Lots of great music this year; here's my subjective list of the best. Snider's will be posted later.
1. of Montreal: Skeletal Lamping (Polyvinyl)
2. Bon Iver: For Emma Forever Ago (Jagjaguwar)
Bon Iver is Wisconsin singer/songwriter Justin Vernon. His rootsy debut album under this moniker is the sort that takes your breathe away with its stunning, austere beauty -- light drums, acoustic guitar, the occasional wash of background sonics. But the sole element that makes For Emmas subtleties and well-crafted songs of longing and loss work so well is Vernons delicate, soulful falsetto, sometimes multi-tracked to elegant effect and so magnificently expressive it brings a tear to the eye.
3. TV on the Radio: Dear Science (Interscope)
Bumpin disco-funk dance music marked by out-of-the-box beats and brimming with sexiness and soul, Dear Science found a rather serious Brooklyn art rock band building upon their dark meditative style by letting loose and having fun with it.
4. MGMT: Oracular Spectacular (Columbia)
People use the word derivative a lot when discussing this band. But MGMT does 70s-style psychedelic
5. Icy Demons: Miami Ice (Obey Your Brain)
The experimental Chicago/Philadelphia ensemble departed from their distinctly Zappa-esque-jazzified-prog-rock-meets-New-Wave-pop sound to an album so out there that even I couldnt wrap my mind around it at first off-kilter melodies, shifting time-signatures colliding with warm and mellow samba beats, menacing cello and buzzing synthesizers broken up by a xylophone-infused vocal interlude. In the end, the novelty spoke to me.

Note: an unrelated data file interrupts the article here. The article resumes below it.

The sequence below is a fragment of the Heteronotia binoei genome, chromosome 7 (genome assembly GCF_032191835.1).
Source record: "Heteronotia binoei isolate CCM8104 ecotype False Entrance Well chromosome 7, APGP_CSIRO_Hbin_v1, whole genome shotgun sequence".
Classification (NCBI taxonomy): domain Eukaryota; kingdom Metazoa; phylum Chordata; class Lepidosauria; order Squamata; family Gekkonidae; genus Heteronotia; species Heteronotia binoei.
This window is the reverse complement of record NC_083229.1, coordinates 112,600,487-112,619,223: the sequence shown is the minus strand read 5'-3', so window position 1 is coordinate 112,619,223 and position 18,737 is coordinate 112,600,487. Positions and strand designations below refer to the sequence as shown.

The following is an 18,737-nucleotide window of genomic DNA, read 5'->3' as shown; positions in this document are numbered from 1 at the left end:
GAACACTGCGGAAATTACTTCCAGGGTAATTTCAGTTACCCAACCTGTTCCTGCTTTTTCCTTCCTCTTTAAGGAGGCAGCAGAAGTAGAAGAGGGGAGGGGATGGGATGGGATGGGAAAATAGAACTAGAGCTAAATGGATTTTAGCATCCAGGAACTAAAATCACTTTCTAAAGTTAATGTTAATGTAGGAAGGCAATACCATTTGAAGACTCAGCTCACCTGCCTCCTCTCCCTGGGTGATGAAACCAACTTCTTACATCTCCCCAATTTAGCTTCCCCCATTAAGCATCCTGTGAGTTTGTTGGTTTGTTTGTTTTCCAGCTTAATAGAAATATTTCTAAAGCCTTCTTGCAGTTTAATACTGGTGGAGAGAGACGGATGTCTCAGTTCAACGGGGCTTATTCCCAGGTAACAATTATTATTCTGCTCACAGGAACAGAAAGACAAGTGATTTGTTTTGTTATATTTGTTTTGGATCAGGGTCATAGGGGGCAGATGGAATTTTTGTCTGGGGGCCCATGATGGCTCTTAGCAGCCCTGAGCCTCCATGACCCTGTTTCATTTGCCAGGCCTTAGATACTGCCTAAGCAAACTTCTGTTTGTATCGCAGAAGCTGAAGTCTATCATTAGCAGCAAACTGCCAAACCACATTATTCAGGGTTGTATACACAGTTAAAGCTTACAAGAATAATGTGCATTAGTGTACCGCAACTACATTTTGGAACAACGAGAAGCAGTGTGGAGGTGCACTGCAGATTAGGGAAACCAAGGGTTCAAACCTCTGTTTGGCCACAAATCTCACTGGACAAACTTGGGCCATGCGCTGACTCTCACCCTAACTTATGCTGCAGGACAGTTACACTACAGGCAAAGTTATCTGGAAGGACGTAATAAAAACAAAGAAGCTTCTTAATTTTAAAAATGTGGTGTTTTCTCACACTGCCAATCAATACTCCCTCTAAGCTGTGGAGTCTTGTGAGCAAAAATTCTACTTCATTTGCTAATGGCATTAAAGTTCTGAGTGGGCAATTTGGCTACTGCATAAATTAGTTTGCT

6. The Ms, Real Close Ones (Polyvinyl)
The Chicago bands third album is psychedelic pop with personality that culls from a myriad of late 60s rock styles. Bouncy and boisterous, ambling and easy, or heavy and distorted, all of it augmented by horns, chiming bells, electronic blips, hand clapping and all-manner of other small but noteworthy
7. Marco Benevento, Invisible Baby (Hyena)
Marco Benevento of jazz rock twosome Benevento/Russo Duo has managed to rise above the jam band scenes rather lackluster year with a debut solo studio effort that captures what the masterful keyboardist does best experimenting with texture to create dense layers of sound, pairing electronic bursts from his hodge-podge of noise-making and circuit-bending gadgets with banjos, drum loops and even a Glockenspiel for some lighthearted dimension, and using clear, lyrical piano notes rather than vocals to convey a feeling.
8. Department of Eagles, In Ear Park (4ad Records)
The third effort of a side project by Grizzly Bears Dan Rozzen, In Ear Park is a lovely, surreal work that manages to take the 60s folk-pop style of Grizzly Bear and combine it with the organic elements of 2007s The Cold Nose ghostly vocals, buoyant percussion, acoustic guitar without losing the inherent electronic touches.
9. Black Keys, Attack & Release (Nonesuch)
I really dig the Black Keys rough-and-tumble neo-blues style and was eager to hear what Danger Mouses production skills brought to the table. Some critics complained that it wasnt very much. I think DM managed to enhance what the Keys do best without becoming overbearing; a swell of strings here, spooky gospel-tinged back-up vocals there, hand claps and B3 organ and key-flute and banjo and spacey electro-
10. Cloud Cult, Feel Good Ghosts (Tea-Partying Through Tornadoes) (Rebel Group)
I discovered this gem a little less than two weeks ago and liked it on first listen. Its not quite a concept album, but the bulk of the songs deal with the man/environment life cycle. The Americana-informed chamber pop manages to come off as lighthearted despite the sometimes sinister subject matter, and though the precious lilting vocals and joyous Wes Anderson film score-style moments almost border on cheesy, the album is so goddamn sincere that it makes up for any missteps.